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What is toxic stress?

Stress on its own isn’t a bad thing. Our body’s stress response is designed to give us a boost of energy and increase focus so we can better tackle the task at hand.


SCIENTISTS HAVE DEFINED THREE DIFFERENT LEVELS OF STRESS:


  • Positive: Imagine being a child walking into class for a big test or onto the field for an important game. Our heart pumps faster and our palms sweat. This helps engage our body for the task ahead - and things return to normal once the situation is past.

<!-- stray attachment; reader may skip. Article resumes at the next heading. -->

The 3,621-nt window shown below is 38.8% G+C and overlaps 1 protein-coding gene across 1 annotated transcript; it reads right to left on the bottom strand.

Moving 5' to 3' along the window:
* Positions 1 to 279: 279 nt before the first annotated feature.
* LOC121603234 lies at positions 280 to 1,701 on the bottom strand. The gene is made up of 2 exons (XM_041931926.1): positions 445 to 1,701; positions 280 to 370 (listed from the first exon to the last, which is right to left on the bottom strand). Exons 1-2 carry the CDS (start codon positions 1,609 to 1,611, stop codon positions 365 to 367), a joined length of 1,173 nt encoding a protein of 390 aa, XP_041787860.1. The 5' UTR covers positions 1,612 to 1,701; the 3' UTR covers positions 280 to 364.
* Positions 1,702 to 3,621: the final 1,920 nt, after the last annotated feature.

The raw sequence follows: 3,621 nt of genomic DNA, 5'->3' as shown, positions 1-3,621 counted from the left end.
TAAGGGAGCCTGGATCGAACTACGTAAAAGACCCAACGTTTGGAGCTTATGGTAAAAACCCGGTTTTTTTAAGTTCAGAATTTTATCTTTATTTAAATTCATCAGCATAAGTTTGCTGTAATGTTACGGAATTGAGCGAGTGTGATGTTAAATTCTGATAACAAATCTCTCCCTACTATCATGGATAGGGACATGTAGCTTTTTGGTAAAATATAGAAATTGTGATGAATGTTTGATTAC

• Tolerable: This is a more intense level of stress brought on by challenging situations, like experiencing a natural disaster or a big life change. As children, a caring adult can buffer this stress and make it easier for us to process the event.

  • Toxic: The stress response turns toxic when the challenging situation doesn’t end, or when there is no adult to help us process what we’ve been through. When our stress response stays active too long, it can hurt our body and brain, and even affect our behavior.




As children, ACEs can cause us to develop a toxic stress response. Living in poverty, or in a violent neighborhood, or dealing with discrimination can also cause a toxic stress response.


It’s important for parents, caregivers, and other adults who care about children to know that we can buffer and support kids who are experiencing adversity.

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